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Students' Net Zero innovations celebrated by alumni-founded Reece Foundation

Engineering students have had their innovative Net Zero solutions recognised in a competition hosted by local charity The Reece Foundation, which was founded by renowned North East engineer, businessman and Newcastle University alumnus Dr Alan Reece in 2007.

8 February 2024

The Reece Foundation is an independent charity which provides grants to help promote engineering and manufacturing, whilst supporting the improvement of education in STEM subjects in the North East. 

Over the past decade, the Reece Foundation has donated more than £1.3m to advance research and support students at Newcastle University. Their generosity has provided essential laboratory equipment for our Centre for Translational Neuroscience, sponsored activities for students interested in a career in the automotive sector and awarded prizes for student innovation. 

Most recently, the Reece Foundation has awarded prizes for student innovation in the challenge of reaching Net Zero and has committed £65k to the redevelopment of the Stephenson Building on campus, an engineering hub for the future.

Celebrating engineering excellence

The Reece Foundation Net Zero competition aims to foster innovation and engage students and supervisors in tackling the Net Zero challenge through their dissertation and thesis projects.

At a recent prize-giving ceremony held on campus, Anne Reece, Chair of the Foundation awarded cash prizes to three students in recognition of their achievements and contribution to Net Zero research. She said:

"It is a pleasure for us to be able to support Newcastle University's student innovation prizes, which aim to enhance STEM education and employment opportunities in the region. Learning from the students about innovative solutions to the Net Zero challenge is always inspiring, and it's great to see how they will have a positive impact on people's lives."

Undergraduate and postgraduate winners received £1,000 and the winning PhD project was awarded a £5,000 cash prize.

Among the winners was Matt Housley, recipient of the BEng prize, who collaborated with North Carolina State University on a project demonstrating a novel approach to catalysis and energy efficiency. Matt's project, which integrates molten salt chemistry and catalysis for CO2 assisted oxidative dehydrogenation, establishes a groundbreaking pathway towards reducing carbon emissions while enhancing energy efficiency.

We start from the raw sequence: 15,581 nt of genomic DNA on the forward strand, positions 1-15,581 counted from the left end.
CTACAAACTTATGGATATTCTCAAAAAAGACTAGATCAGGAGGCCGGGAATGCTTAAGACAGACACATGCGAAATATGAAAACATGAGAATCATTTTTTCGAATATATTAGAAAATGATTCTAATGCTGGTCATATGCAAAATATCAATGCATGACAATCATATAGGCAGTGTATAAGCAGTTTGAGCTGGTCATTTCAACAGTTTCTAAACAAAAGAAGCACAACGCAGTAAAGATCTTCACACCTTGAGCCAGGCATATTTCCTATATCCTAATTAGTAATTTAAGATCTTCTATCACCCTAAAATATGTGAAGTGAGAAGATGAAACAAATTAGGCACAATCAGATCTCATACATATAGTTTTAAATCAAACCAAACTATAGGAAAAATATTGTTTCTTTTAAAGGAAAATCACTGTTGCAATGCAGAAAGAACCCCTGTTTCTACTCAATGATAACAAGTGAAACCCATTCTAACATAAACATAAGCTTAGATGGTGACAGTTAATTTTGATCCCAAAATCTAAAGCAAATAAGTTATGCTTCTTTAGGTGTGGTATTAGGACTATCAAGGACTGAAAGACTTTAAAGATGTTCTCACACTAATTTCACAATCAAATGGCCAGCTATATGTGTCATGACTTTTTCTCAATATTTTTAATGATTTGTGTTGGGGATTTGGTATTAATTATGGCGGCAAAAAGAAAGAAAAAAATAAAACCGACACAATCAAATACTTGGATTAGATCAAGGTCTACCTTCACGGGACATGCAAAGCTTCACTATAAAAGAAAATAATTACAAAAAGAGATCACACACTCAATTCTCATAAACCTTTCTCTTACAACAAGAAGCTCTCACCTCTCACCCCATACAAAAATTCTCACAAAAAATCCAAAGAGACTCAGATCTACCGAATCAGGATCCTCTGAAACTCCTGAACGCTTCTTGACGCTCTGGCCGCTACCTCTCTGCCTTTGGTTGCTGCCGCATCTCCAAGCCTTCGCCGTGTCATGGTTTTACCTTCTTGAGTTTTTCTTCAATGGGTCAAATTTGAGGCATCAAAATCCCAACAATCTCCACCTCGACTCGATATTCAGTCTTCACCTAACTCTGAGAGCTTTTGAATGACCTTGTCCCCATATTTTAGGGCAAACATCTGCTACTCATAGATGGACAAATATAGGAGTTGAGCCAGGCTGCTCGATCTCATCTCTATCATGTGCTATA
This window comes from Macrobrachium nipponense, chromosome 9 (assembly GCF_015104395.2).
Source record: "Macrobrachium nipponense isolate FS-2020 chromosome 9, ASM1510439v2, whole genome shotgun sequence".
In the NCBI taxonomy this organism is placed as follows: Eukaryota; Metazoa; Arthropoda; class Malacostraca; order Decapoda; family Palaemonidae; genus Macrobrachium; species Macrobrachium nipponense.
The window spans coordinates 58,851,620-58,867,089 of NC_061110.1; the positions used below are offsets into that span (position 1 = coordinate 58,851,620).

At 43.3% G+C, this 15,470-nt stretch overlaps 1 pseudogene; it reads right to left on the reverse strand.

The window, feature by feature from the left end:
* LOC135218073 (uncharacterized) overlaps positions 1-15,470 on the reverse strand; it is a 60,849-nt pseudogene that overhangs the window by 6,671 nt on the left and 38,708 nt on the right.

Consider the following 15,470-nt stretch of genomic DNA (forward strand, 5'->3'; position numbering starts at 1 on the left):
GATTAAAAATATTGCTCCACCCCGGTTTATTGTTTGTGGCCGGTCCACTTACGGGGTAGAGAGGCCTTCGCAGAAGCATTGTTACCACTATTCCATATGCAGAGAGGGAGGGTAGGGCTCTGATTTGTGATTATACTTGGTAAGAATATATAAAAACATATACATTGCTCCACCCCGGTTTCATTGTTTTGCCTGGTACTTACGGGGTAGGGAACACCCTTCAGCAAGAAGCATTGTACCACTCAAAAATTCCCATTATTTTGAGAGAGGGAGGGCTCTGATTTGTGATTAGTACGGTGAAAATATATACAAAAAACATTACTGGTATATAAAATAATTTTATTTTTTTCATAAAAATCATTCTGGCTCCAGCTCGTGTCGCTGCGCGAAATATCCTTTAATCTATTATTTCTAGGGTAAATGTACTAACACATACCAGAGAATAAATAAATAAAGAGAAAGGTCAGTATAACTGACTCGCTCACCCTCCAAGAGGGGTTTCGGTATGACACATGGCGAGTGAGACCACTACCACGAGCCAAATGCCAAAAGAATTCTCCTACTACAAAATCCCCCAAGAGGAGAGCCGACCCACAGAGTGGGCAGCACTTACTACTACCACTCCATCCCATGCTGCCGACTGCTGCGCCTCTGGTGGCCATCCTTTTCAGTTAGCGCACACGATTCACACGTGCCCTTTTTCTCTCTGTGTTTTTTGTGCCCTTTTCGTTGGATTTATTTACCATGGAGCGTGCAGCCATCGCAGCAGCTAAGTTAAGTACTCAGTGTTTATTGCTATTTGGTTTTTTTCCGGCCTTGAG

On winning the prize, Matt said:

"I felt extremely honoured to be welcomed back to Newcastle to be presented with this prize from The Reece Foundation. It was inspiring to see glimpses of the innovative work that is being undertaken throughout the North East, which is making the goal of Net Zero more tangible than it ever has been." 

Dr Alan Reece: A lifelong connection with Newcastle University

Born in London, Dr Alan Reece first arrived on campus at the then King’s College as a Mechanical Engineering undergraduate in the mid-1940s. He stayed to complete a Master’s in Agricultural Engineering in 1950 before joining the Ford management trainee scheme in Dagenham.

Dr Reece returned to Newcastle University as an academic in 1956, gaining his PhD in 1964, and remained at the University as a lecturer in Agricultural Engineering until 1984.

Towards the end of his career at Newcastle University, Dr Reece began working on a design for a cost-effective deep-sea plough. This was in response to the increase in the number of undersea cables being laid, and the problems caused by deep-sea trawlers. His design allowed cables to be laid much more safely and efficiently.

Dr Reece left Newcastle in 1984 to focus on developing this through his company Soil Machine Dynamics (SMD). Employing graduates from Newcastle University, SMD soon had customers like BT and BP, and by 2000 had an annual turnover of £60m.

Throughout his entrepreneurial success, Dr Reece remained committed to benefitting the North East region and the future of engineering innovation. He established the Reece Foundation in 2007 with the aim of increasing the long-term and sustainable prosperity of the North East of England - primarily through the promotion of engineering and manufacturing.

Since then, the Foundation has supported projects that improve education in engineering and related scientific and mathematical subjects, training in engineering skills, and the development of employment opportunities.

Dr Reece sadly died in 2012, but his legacy lives on through the Reece Foundation and the projects they support. Now chaired by Alan’s daughter, Anne, the Reece Foundation has made an outstanding difference in Newcastle and around the world through its sponsorship of Newcastle University research and students over the past 11 years.

Most recently, the Reece Foundation has awarded prizes for student innovation in the challenge of reaching Net Zero and has committed £65k to the redevelopment of the Stephenson Building on campus, an engineering hub for the future.